[Editor's note: In celebration of the fact that The Dismal Political Economist actually has a post which is positive and laudatory of public officials this will be the only post today. A complimentary post like this is such a rare event that it should be savored by itself.]
In Britain the persona of the Conservative Party, which now controls the government is still one of Margaret Thatcher. Ms. Thatcher seemed to come across as a rather mean spirited person, one who took particular delight in removing government support for the most vulnerable citizens on the theory that the young, the ill, the disabled and the elderly needed to get along on their own without the collective help of society.
The current leader of the Conservative Party, and hence Prime Minister is David Cameron. Mr. Cameron styles himself as a new kind of Conservative, one devoted to environmental and social issues. Unfortunately he has handed off his economic policy to George Osborne, the old type of Conservative who has focused solely on reducing the deficit, and who has implemented policies whose most significant result is sending the economy into recession.
But on his own Mr. Cameron has exhibited traits of a desirable type of Conservative. He supports changing the outdated House of Lords to a Senate like body where, gasp, members are actually elected rather than serve by heredity. And he supports gay marriage, on the rather logical conservative grounds that government should not be involved in people’s private lives.
And in a rather remarkable position, Mr. Cameron has come out very strongly for providing women in developing nations with family planning services. At a meeting in
London co-sponsored by the Gates Foundation Mr.
Cameron was downright eloquent in support for allowing women to control
their own bodies and their own lives.
David Cameron was given a standing ovation after announcing
is doubling its financial
support for family planning services to £1bn over the next eight years, but was
immediately asked how he would tackle religious opposition to the efforts. Britain
contribution would save the life of a woman or girl in the developing world
every two hours for the next eight years by preventing deaths caused by too
many pregnancies, too close together. Britain
This is powerful stuff, as there are many forces arrayed against Mr. Cameron on this issue. But instead of using the typical weasel words of politicians, Mr. Cameron made an unconditional statement of his position
Mr Cameron said: "When a woman is prevented from choosing when to have children it is not just a violation of her human rights it can fundamentally compromise her chances in life and the opportunities for her children.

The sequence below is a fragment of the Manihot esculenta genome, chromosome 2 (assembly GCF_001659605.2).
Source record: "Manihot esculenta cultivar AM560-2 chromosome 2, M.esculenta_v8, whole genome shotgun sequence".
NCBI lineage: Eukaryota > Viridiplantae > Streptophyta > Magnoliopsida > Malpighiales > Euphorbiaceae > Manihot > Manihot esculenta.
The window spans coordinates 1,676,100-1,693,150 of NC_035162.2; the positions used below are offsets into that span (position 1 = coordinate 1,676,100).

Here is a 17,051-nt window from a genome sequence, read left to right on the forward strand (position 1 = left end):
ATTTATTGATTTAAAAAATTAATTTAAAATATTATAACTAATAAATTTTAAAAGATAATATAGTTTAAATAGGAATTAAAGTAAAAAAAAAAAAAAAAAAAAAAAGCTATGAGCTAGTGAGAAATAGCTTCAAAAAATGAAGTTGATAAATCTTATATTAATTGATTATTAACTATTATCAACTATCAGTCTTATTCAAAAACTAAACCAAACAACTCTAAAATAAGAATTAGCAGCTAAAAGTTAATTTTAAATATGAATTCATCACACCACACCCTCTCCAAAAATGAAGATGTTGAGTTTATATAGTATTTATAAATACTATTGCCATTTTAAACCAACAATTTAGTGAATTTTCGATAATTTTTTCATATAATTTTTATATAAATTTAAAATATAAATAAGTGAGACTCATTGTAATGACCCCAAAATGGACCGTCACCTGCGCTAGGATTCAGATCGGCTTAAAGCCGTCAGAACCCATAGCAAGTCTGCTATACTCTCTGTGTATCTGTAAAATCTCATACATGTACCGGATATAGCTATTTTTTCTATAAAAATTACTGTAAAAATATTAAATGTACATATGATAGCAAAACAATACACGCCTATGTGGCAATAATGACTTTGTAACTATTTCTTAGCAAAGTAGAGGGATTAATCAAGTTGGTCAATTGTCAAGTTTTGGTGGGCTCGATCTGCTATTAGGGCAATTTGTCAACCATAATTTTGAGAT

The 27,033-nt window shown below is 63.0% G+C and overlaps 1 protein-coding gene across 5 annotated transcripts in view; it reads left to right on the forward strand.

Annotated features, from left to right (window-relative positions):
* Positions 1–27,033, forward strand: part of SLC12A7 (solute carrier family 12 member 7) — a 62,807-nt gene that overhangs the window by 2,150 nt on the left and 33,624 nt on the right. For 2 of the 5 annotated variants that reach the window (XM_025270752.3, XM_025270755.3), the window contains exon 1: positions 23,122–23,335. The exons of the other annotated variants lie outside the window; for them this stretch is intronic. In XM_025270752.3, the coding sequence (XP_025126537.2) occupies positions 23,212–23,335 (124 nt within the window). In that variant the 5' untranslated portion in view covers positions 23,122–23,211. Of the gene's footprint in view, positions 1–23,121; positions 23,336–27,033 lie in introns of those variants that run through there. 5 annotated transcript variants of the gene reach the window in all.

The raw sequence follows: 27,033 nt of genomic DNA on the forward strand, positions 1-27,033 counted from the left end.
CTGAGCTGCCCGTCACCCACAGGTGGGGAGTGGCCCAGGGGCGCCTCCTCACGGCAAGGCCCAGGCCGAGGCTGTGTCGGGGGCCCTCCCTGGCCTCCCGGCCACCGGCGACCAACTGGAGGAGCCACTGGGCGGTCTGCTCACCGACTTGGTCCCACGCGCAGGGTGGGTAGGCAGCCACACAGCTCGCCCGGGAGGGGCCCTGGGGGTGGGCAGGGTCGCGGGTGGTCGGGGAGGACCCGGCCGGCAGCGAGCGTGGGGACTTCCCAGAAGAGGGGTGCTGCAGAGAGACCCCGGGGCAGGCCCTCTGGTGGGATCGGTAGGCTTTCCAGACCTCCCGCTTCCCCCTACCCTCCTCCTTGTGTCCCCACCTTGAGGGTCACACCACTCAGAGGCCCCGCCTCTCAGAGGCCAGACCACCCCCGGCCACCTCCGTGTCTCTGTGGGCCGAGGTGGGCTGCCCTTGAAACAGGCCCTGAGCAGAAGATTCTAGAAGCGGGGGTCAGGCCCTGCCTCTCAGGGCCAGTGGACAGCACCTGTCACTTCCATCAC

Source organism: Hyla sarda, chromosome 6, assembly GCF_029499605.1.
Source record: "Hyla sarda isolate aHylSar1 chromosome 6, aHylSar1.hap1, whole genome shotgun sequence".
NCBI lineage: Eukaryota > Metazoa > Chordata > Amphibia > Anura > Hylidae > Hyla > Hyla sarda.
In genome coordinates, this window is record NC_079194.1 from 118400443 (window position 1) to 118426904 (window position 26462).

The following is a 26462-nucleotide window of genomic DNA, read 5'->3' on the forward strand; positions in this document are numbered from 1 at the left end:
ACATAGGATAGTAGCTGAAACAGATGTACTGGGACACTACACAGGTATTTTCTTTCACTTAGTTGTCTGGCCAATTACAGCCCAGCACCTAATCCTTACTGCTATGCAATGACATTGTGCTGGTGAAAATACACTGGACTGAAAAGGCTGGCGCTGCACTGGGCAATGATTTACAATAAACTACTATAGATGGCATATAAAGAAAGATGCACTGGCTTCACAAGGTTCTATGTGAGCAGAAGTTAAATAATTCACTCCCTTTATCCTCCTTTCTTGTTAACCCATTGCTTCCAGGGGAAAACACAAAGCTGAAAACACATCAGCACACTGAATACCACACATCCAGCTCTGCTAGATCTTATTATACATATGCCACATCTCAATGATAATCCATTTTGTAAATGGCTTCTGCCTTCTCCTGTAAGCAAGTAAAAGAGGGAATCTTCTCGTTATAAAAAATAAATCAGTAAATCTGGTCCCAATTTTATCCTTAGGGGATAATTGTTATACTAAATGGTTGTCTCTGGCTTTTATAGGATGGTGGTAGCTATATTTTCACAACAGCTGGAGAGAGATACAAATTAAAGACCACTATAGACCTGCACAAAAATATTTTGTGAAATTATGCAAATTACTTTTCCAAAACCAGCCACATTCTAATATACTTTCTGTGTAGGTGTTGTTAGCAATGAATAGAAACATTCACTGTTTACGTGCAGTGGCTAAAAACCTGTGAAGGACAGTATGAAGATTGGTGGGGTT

"Family planning works not just because smaller families can be healthier and wealthier but because empowering women is the key to growing economies and healthy open societies."
Mr Cameron added: "We're not talking about some kind of Western imposed population control, forced abortion or sterilisation.
"What we're saying today is quite the opposite. We're not telling anyone what to do. We're giving women and girls the power to decide for themselves."
and in doing so he provided the words and logic for every person who supports basic human rights.
Equal praise must also go to Melinda Gates, wife of Bill and a prime mover in the cause to provide every woman in the world with a basic right. The Gates Foundation is putting more than $500 million towards the cause, and Ms. Gates was equally eloquent in her defense of her position.
“I believe in not letting women die, I believe in not letting babies die, and to me that’s more important than arguing about what method of contraception [is right].”
And for those politicians in this country, who cravenly use the attempts to provide women with access to family planning as a method to invoke a phony ‘war on religious freedom’ or anti catholic bias, there is this to be said about Melinda Gates.
A life-long Catholic, Mrs Gates said she had grappled with her faith before deciding to speak out against the
’s opposition to
“Of course I wrestled with this. As a Catholic I believe in this religion, there are amazing things about this religion, amazing moral teachings that I do believe in, but I also have to think about how we keep women alive,” she said in an interview in advance of the summit.
Yes, powerful stuff, but then it has to be in order to fight those who would impose their own religious or moral beliefs on women, to the detriment of the health and lives of those women.